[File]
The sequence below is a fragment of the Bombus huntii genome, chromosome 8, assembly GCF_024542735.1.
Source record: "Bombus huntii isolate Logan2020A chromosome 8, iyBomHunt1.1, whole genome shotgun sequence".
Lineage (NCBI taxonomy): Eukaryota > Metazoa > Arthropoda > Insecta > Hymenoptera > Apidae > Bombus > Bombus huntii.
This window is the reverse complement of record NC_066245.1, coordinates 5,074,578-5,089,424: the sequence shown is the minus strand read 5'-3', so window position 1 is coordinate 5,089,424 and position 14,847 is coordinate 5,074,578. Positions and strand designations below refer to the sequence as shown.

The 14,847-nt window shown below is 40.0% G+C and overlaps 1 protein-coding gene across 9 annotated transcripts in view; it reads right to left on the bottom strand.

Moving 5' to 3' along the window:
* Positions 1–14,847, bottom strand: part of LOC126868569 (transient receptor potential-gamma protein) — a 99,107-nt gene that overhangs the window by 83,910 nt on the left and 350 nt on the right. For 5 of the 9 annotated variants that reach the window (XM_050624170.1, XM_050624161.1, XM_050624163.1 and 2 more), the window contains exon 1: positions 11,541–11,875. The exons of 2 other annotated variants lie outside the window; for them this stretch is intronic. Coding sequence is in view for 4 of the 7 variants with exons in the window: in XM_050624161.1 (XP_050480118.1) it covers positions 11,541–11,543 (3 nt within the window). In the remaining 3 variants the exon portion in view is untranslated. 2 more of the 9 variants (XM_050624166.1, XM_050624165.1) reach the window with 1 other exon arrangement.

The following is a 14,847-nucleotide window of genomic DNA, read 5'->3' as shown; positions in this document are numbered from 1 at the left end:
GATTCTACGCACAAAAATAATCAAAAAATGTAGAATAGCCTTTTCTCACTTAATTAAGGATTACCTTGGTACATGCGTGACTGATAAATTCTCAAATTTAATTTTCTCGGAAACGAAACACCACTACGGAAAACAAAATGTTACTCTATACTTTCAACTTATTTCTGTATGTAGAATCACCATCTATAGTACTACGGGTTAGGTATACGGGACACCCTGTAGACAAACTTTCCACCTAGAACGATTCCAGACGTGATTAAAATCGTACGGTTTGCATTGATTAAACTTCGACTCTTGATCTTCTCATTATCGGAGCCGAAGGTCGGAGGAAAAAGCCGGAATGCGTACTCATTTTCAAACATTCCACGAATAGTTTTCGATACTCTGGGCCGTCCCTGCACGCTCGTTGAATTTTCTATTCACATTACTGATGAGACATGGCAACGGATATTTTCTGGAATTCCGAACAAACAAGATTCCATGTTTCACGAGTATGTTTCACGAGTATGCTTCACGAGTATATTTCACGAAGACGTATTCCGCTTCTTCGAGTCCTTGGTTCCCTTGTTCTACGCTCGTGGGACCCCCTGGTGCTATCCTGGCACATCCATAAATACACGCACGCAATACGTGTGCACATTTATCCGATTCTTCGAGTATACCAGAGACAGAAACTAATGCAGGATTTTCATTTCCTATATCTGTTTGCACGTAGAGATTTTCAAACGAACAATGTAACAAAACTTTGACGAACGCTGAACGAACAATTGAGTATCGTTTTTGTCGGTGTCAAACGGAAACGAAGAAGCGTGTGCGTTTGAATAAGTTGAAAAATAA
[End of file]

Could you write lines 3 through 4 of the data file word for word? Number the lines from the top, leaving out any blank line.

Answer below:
Lineage (NCBI taxonomy): Eukaryota > Metazoa > Arthropoda > Insecta > Hymenoptera > Apidae > Bombus > Bombus huntii.
This window is the reverse complement of record NC_066245.1, coordinates 5,074,578-5,089,424: the sequence shown is the minus strand read 5'-3', so window position 1 is coordinate 5,089,424 and position 14,847 is coordinate 5,074,578. Positions and strand designations below refer to the sequence as shown.